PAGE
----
Chapter

Windows

Windows can be one of your home’s most attractive features. Windows provide views, daylighting, ventilation, and solar heating in the winter. Unfortunately, they can also account for up to 25% of your heating bill. During the summer, your air conditioner must work harder to cool hot air from sunny windows.

Energy-efficient windows may have two or more panes of glass, warm-edge spacers between the window panes, improved framing materials, and low-e coatings, which are microscopically thin coatings that help keep heat inside during the winter and outside during the summer.

If your home has single-pane windows, as many U.S. homes do, consider replacing them with new double-pane windows with high-performance low-e (low-emissivity) or spectrally selective glass. In colder climates, choose windows that are gas-filled with low-e coatings on the glass to reduce heat loss. In warmer climates, choose windows with spectrally selective coatings to reduce heat gain.

If you’re building a new home, the higher cost of energy-efficient windows can actually be offset by allowing you to buy smaller, less expensive heating and cooling equipment. Install ENERGY STAR windows and use curtains and shade to give your air conditioner and energy bill a break. If you live in the Sun Belt, look into low-e windows, which can cut the cooling load by up to 15%.

If you decide not to replace your windows, the simpler, less costly measures listed here can improve their performance.

Cold-Climate Window Tips

Cold-climate windows keep heat in.

  • Double-pane windows with low-e coating on the glass reflect heat back into the room during the winter months.
  • During the cold winter months, you can use a heavy-duty, clear plastic sheet on a frame, or tape clear plastic film to the inside of your window frames. Remember, the plastic must be sealed tightly to the frame to help reduce air infiltration.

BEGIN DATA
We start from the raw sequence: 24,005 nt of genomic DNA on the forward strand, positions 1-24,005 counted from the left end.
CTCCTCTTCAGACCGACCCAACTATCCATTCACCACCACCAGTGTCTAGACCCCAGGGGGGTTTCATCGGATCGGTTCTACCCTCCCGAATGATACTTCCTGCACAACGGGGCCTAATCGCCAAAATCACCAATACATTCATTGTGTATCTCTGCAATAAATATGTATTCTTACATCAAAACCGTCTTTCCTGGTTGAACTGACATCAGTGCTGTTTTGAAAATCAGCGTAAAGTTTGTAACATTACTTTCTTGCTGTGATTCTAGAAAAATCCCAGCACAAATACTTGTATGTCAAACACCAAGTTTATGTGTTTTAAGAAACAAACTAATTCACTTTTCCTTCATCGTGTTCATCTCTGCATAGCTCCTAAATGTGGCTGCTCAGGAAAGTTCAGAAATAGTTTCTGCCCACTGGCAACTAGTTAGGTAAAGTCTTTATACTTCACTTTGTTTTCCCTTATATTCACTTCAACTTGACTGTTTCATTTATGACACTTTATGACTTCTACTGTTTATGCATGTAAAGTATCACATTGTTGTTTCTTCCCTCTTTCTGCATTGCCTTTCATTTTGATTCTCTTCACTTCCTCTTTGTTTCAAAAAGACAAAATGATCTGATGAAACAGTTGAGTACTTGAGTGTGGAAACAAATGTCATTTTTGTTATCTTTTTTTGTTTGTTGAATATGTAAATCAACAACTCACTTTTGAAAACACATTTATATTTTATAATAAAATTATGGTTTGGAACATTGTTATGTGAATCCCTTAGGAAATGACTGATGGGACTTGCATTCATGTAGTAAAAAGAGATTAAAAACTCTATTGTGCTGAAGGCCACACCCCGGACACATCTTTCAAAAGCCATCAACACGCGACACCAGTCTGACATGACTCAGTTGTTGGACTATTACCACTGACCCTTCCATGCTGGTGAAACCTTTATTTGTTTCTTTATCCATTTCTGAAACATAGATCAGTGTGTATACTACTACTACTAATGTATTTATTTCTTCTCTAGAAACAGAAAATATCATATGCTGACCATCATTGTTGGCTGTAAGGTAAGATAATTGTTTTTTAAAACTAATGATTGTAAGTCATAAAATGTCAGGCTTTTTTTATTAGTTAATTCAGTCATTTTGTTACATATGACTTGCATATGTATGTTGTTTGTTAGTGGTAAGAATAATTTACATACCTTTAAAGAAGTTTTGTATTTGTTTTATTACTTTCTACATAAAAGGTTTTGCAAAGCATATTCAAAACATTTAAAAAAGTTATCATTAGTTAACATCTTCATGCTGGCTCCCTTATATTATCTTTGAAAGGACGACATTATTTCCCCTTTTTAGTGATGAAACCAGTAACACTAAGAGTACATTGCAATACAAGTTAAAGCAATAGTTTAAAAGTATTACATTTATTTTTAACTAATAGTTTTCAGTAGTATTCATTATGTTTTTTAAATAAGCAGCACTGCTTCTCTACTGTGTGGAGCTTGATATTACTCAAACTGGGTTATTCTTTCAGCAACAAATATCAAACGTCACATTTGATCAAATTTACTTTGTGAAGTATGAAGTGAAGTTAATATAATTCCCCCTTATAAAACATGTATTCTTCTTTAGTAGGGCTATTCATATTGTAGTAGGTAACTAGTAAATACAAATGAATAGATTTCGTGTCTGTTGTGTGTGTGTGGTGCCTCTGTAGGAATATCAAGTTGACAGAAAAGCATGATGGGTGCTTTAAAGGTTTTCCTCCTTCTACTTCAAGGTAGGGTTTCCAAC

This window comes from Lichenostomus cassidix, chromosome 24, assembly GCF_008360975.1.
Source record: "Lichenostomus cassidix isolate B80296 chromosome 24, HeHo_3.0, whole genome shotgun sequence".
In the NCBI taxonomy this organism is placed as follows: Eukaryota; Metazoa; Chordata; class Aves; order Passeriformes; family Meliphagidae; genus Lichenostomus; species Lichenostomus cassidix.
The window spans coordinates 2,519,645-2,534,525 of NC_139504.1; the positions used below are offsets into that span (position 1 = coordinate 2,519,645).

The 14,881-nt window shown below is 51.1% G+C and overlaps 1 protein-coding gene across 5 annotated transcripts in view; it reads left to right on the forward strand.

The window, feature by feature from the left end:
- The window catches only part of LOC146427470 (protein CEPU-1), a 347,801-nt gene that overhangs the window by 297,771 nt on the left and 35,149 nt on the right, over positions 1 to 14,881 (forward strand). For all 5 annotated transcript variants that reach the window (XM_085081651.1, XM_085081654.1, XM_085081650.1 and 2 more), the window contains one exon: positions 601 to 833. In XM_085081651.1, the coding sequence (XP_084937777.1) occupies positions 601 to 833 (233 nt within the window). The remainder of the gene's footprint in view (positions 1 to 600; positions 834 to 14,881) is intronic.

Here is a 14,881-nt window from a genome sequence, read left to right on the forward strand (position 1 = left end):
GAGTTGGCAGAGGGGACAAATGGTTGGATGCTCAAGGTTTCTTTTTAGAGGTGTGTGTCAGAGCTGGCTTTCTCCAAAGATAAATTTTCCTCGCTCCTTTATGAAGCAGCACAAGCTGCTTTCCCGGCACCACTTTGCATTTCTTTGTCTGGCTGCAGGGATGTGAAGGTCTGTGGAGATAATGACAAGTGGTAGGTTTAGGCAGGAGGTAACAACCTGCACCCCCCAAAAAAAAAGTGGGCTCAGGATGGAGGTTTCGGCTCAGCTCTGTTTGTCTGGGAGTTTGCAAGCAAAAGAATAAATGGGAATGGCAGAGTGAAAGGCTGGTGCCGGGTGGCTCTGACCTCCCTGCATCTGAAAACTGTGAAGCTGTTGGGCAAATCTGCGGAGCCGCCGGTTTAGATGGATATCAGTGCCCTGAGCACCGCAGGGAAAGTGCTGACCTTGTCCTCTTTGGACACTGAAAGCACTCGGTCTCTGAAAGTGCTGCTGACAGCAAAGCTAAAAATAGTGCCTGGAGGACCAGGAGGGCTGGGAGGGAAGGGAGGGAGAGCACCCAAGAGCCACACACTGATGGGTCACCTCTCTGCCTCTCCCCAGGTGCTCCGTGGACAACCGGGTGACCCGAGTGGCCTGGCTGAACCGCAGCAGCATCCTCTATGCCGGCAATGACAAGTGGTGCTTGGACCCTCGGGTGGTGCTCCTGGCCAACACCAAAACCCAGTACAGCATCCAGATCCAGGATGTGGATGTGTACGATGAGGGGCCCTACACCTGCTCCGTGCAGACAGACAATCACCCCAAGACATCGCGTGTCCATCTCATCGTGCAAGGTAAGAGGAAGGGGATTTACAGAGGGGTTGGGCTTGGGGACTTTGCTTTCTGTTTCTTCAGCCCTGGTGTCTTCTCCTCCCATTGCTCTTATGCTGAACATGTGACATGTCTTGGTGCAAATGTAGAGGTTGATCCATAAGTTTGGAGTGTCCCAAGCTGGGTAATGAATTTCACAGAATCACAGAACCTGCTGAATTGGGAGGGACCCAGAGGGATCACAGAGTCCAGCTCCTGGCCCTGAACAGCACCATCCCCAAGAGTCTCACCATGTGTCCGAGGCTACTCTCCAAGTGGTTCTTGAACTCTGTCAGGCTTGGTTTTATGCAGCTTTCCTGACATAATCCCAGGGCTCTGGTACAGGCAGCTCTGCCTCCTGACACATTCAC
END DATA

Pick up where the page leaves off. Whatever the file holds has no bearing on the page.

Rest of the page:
• Install tight-fitting, insulating window shades on windows that feel drafty after weatherizing.
  • Close your curtains and shades at night.
  • Open your curtains during the day.
  • If you have windows located on the south side of your house, keep them clean so that they can let in the maximum amount of winter sun.
  • Install exterior or interior storm windows. Storm windows can reduce heat loss through the windows by 25% to 50%. Storm windows should have weatherstripping at all movable joints, be made of strong, durable materials, and have interlocking or overlapping joints. Low-e storm windows save even more energy.
  • Repair and weatherize your current storm windows, if necessary.

Warm-Climate Window Tips

Warm-climate windows keep heat out. In the summertime, the sun shining through your windows heats up the room. Windows with low-e coatings on the glass reflect some of the sunlight, keeping your rooms cooler.

Here are some things you can do to keep comfortable.

  • Install white window shades, drapes or blinds to reflect heat away from the windows.
  • Close curtains on south- and west-facing windows during the day.
  • Install awnings on south- and west-facing windows.
  • Apply sun-control or other reflective films on south-facing windows to reduce solar gain.

Long-Term Savings Tip

  • Installing high-performance windows will improve your home’s energy performance. While it may take years for new windows to pay off in dollar-for-dollar energy savings, the benefits of added comfort and improved aesthetics and functionality make the investment worth it much sooner. Many window technologies are available that should be considered.

Shopping Tips for Windows

  • Look for the ENERGY STAR label.
  • Check with your local utility company to see if any rebates or other financial incentives are available for window replacement.
  • High-performance windows have at least two panes of glass and a low-e coating, so make sure the windows you choose have these features, and not just a claim or label that says “high-performance.”
  • The U-factor for windows is similar to the R-rating for insulation. The U-factor measures the rate of heat transfer and tells you how well the window insulates. The lower the U-factor, the better the insulation. In colder climates, focus on finding windows with a low U-factor.
  • Low solar heat-gain coefficients (SHGCs) reduce heat gain. In warm climates, look for a low SHGC.
  • In temperate climates with both heating and cooling seasons, select windows with both low U-factors and low SHGCs to maximize energy savings.
  • Look for whole-unit U-factors and SHGCs, rather than center-of-glass (or COG) U-factors and SHGCs. Whole-unit numbers more accurately reflect the energy performance of the entire product.
  • Have your windows installed by trained professionals. Be sure they’re installed according to the manufacturer’s instructions; otherwise, your warranty may be voided.